The benchmark of its time –
Clear lines, pure design – the new Volkswagen was a revolution in 1974. It was designed by Giorgetto Giugiaro, who created a genuine icon. Since then, the Golf has inspired time and time again – the latest generation, the eighth, was designed by Volkswagen Group Chief Designer, Klaus Bischoff, and his team. 46 years passed between the first and the latest model. The two designers were faced with very different challenges, and yet one question connects them both: how do you create a design that stands the test of time?
“It is easy to design a beautiful car, if you are only manufacturing a few of them,” the Italian designer explains. “However, if you want to make thousands of them ...” Hands that talk, and vibrant eyes – Giugiaro is expressive and gesticulates enthusiastically as he describes the challenge presented by the assignment he received from Wolfsburg: “A range of cars with an easily recognisable design – from a compact to a larger car.” Giugiaro immediately set about defining the new lines with his first draft of the Passat.
Technology from Wolfsburg, aesthetics from Turin
Volkswagen issued definite instructions for the Golf. “We want you to design us a successor to the Beetle. We are happy for the interior space to be roughly the same as that of the Beetle.” Giugiaro recalls how Kurt Lotz, Volkswagen CEO at the time, wasted little time in getting to the point in the first meeting in Wolfsburg, back in January 1970. He also had strong ideas regarding the model type: “A modern compact car with a tailgate – versatile, in keeping with the latest trend. The folks at Volkswagen were right about that back then.”
What makes the Golf so special? When the Volkswagen Classic editorial staff travelled to Turin to meet him a few years ago, Giugiaro set about drawing it without further ado. The charcoal glided dynamically across the paper. At times his hands flew across the paper, at times they paused briefly for thought at a certain point. A few seconds later, the paper was graced by the global success from Wolfsburg: a Golf, unmistakably, and still incredibly effectual, even in two-dimensional form. Clear lines, reduced to the essential. Particularly striking were the C-pillars, which live on in every new Golf. Good design stands the test of time. Giorgetto Giugiaro smiled contentedly.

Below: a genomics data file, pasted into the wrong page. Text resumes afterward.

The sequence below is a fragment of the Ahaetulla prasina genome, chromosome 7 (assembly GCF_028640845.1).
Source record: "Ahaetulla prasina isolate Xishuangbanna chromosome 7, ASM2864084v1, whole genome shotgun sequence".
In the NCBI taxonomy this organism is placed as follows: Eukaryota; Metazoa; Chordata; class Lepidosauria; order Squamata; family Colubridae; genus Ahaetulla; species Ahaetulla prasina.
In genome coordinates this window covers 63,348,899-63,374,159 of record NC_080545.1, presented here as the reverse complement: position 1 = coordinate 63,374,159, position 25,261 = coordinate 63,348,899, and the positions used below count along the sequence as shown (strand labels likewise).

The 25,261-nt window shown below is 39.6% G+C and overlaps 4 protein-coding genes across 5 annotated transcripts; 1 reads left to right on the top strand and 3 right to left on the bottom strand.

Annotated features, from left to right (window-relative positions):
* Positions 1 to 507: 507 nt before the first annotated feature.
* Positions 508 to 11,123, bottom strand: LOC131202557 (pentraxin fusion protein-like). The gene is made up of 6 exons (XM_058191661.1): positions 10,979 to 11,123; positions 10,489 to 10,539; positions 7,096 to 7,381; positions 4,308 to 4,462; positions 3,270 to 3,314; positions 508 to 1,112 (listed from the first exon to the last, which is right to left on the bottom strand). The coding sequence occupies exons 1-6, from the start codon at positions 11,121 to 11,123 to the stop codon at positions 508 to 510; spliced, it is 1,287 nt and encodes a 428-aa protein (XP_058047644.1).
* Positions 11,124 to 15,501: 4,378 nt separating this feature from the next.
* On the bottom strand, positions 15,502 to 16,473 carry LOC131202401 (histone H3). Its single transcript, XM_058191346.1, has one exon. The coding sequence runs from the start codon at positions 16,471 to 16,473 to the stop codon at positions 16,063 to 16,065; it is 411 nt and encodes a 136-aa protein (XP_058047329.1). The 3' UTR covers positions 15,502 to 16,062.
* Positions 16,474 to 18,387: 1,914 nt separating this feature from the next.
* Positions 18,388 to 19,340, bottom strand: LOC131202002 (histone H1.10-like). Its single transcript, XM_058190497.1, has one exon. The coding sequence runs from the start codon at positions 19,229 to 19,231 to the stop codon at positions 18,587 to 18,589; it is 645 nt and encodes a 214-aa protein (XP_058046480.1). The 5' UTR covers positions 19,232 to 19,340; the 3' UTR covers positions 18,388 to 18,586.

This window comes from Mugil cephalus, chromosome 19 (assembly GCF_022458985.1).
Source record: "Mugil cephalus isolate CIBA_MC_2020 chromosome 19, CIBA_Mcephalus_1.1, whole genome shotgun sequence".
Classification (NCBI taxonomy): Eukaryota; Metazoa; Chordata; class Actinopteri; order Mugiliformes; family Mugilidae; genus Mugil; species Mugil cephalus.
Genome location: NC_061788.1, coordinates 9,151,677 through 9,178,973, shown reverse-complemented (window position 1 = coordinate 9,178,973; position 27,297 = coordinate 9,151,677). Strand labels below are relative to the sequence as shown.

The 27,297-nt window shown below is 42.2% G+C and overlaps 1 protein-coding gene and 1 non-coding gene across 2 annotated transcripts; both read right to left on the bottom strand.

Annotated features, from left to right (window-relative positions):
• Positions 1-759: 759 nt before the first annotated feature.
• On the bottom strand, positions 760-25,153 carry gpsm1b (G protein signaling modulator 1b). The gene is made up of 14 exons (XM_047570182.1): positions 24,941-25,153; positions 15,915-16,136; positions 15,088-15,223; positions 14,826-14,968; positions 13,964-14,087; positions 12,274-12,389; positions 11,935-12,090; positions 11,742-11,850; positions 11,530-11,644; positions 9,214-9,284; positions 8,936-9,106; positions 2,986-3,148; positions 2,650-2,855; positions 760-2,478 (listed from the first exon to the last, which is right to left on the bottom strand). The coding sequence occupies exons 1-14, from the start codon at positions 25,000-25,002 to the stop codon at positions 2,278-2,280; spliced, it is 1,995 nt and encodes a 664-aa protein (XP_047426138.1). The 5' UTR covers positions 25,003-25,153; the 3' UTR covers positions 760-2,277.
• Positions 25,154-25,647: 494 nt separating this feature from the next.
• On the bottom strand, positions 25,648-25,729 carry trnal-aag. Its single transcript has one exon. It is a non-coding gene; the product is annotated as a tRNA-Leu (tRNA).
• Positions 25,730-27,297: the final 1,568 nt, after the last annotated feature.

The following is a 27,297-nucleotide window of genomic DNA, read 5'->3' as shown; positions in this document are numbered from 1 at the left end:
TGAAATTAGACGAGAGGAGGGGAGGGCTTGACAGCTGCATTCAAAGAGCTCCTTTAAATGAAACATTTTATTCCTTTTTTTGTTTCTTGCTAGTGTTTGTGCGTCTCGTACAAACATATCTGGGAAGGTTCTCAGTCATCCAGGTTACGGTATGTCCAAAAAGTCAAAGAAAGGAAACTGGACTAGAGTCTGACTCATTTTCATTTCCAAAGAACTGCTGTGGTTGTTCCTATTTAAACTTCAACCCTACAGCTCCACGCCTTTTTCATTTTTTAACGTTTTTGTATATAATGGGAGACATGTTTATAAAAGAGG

Technology from Lower Saxony combined with design from Piemont. Giugiaro combined zeitgeist, technology and creativity in a model that remains legendary to this day, and which set new benchmarks.
The idea lives on
Giugiaro’s Golf has done more than just grow up. The Golf family is now eight strong. Laid out neatly in a row like precious jewellery, arranged from vintage to modern, the Golf generations are presented on the Piazza at Autostadt Wolfsburg. A sight that cannot fail to bring a smile to one’s lips. Even someone who knows the Golf inside out. Like Volkswagen Group Chief Designer, Klaus Bischoff.
A car, the likes of which there had never been before: “The golf came with safety, mobility, sincerity and design for everyone.” The Giugiaro-designed Golf is the pioneering first chapter of a success story, as Bischoff explains: “The Golf shaped Volkswagen design: perfectly proportioned, with a clarity unheard of at the time, and well thought out down to the last detail.” This completely new Volkswagen merited a class of its own. Established, developed, but always a Golf – that is the major challenge facing the design department with each new generation. “The Golf became an icon, but it took time and courage! Durability demands strict discipline,” Bischoff stresses.
The car’s global success shows that the Golf appeals to everyone. The eighth generation is powerful and visionary. “An expression of mankind’s expertise and ability to develop – and of what is possible with 70 years of peace and experience.” Bischoff is proud of the new Golf. And he knows what he is talking about. He has been involved in this successful car as a designer since the Golf 2. He was the man behind the interior of the Golf 5. Since the sixth generation of Golf, when he was Head of Brand Design, he has been responsible for the design of the complete car, including the new Golf also as Head of Volkswagen Group Design. “I believe this Golf is the best ambassador, including for the new philosophy. It is well-proportioned, well-toned, aesthetically pleasing, and outright dynamic,” says Bischoff. “A loveable athlete with its sights set firmly on the future.”
And Bischoff closes with a dynamic gesture towards the youngest member of the family: “It is a reference for today!”